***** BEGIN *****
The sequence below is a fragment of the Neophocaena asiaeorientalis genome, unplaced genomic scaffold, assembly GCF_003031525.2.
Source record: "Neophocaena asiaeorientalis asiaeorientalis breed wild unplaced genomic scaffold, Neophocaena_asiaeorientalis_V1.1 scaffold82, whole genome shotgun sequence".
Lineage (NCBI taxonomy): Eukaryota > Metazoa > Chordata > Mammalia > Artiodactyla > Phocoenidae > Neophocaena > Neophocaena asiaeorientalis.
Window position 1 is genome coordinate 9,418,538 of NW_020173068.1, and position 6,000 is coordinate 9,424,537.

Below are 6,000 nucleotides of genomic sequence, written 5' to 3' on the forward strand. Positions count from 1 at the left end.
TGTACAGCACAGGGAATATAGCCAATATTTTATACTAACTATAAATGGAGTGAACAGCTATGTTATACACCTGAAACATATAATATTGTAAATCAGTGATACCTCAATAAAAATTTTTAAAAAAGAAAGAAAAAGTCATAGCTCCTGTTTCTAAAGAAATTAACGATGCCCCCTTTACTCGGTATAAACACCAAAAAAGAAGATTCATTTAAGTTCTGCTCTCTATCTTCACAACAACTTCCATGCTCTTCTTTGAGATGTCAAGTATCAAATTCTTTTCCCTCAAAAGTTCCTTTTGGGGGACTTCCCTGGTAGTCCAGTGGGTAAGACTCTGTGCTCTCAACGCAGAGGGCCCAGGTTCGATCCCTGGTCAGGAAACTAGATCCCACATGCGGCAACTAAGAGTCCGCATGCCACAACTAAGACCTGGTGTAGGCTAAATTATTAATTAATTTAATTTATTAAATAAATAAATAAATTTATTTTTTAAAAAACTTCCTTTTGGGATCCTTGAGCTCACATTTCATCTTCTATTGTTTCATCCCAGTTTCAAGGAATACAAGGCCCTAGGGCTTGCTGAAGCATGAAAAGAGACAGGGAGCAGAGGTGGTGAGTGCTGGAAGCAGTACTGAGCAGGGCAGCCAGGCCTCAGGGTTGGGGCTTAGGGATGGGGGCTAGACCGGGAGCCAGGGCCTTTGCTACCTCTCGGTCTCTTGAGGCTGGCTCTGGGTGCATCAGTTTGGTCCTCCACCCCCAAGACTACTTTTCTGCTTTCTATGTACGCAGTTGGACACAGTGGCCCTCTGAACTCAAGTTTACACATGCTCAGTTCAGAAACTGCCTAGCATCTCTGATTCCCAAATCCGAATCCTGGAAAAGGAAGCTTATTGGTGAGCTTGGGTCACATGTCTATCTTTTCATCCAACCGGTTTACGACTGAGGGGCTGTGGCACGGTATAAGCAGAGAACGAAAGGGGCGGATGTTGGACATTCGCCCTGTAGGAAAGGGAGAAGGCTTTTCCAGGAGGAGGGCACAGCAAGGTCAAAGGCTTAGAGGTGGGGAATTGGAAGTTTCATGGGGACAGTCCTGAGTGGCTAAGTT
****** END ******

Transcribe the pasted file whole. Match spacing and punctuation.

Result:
The sequence below is a fragment of the Neophocaena asiaeorientalis genome, unplaced genomic scaffold, assembly GCF_003031525.2.
Source record: "Neophocaena asiaeorientalis asiaeorientalis breed wild unplaced genomic scaffold, Neophocaena_asiaeorientalis_V1.1 scaffold82, whole genome shotgun sequence".
Lineage (NCBI taxonomy): Eukaryota > Metazoa > Chordata > Mammalia > Artiodactyla > Phocoenidae > Neophocaena > Neophocaena asiaeorientalis.
Window position 1 is genome coordinate 9,418,538 of NW_020173068.1, and position 6,000 is coordinate 9,424,537.

Below are 6,000 nucleotides of genomic sequence, written 5' to 3' on the forward strand. Positions count from 1 at the left end.
TGTACAGCACAGGGAATATAGCCAATATTTTATACTAACTATAAATGGAGTGAACAGCTATGTTATACACCTGAAACATATAATATTGTAAATCAGTGATACCTCAATAAAAATTTTTAAAAAAGAAAGAAAAAGTCATAGCTCCTGTTTCTAAAGAAATTAACGATGCCCCCTTTACTCGGTATAAACACCAAAAAAGAAGATTCATTTAAGTTCTGCTCTCTATCTTCACAACAACTTCCATGCTCTTCTTTGAGATGTCAAGTATCAAATTCTTTTCCCTCAAAAGTTCCTTTTGGGGGACTTCCCTGGTAGTCCAGTGGGTAAGACTCTGTGCTCTCAACGCAGAGGGCCCAGGTTCGATCCCTGGTCAGGAAACTAGATCCCACATGCGGCAACTAAGAGTCCGCATGCCACAACTAAGACCTGGTGTAGGCTAAATTATTAATTAATTTAATTTATTAAATAAATAAATAAATTTATTTTTTAAAAAACTTCCTTTTGGGATCCTTGAGCTCACATTTCATCTTCTATTGTTTCATCCCAGTTTCAAGGAATACAAGGCCCTAGGGCTTGCTGAAGCATGAAAAGAGACAGGGAGCAGAGGTGGTGAGTGCTGGAAGCAGTACTGAGCAGGGCAGCCAGGCCTCAGGGTTGGGGCTTAGGGATGGGGGCTAGACCGGGAGCCAGGGCCTTTGCTACCTCTCGGTCTCTTGAGGCTGGCTCTGGGTGCATCAGTTTGGTCCTCCACCCCCAAGACTACTTTTCTGCTTTCTATGTACGCAGTTGGACACAGTGGCCCTCTGAACTCAAGTTTACACATGCTCAGTTCAGAAACTGCCTAGCATCTCTGATTCCCAAATCCGAATCCTGGAAAAGGAAGCTTATTGGTGAGCTTGGGTCACATGTCTATCTTTTCATCCAACCGGTTTACGACTGAGGGGCTGTGGCACGGTATAAGCAGAGAACGAAAGGGGCGGATGTTGGACATTCGCCCTGTAGGAAAGGGAGAAGGCTTTTCCAGGAGGAGGGCACAGCAAGGTCAAAGGCTTAGAGGTGGGGAATTGGAAGTTTCATGGGGACAGTCCTGAGTGGCTAAGTT